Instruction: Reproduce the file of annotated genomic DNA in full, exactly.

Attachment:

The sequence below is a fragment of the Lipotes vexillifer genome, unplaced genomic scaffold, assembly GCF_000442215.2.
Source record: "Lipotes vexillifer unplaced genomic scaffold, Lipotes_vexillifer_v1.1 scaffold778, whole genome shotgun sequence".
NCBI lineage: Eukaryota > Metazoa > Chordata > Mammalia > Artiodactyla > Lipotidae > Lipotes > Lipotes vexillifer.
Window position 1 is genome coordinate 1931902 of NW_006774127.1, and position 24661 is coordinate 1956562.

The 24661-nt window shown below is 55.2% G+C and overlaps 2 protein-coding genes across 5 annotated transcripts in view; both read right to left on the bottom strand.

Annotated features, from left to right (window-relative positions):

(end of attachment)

The sequence below is a fragment of the Lipotes vexillifer genome, unplaced genomic scaffold, assembly GCF_000442215.2.
Source record: "Lipotes vexillifer unplaced genomic scaffold, Lipotes_vexillifer_v1.1 scaffold778, whole genome shotgun sequence".
NCBI lineage: Eukaryota > Metazoa > Chordata > Mammalia > Artiodactyla > Lipotidae > Lipotes > Lipotes vexillifer.
Window position 1 is genome coordinate 1931902 of NW_006774127.1, and position 24661 is coordinate 1956562.

The 24661-nt window shown below is 55.2% G+C and overlaps 2 protein-coding genes across 5 annotated transcripts in view; both read right to left on the bottom strand.

Annotated features, from left to right (window-relative positions):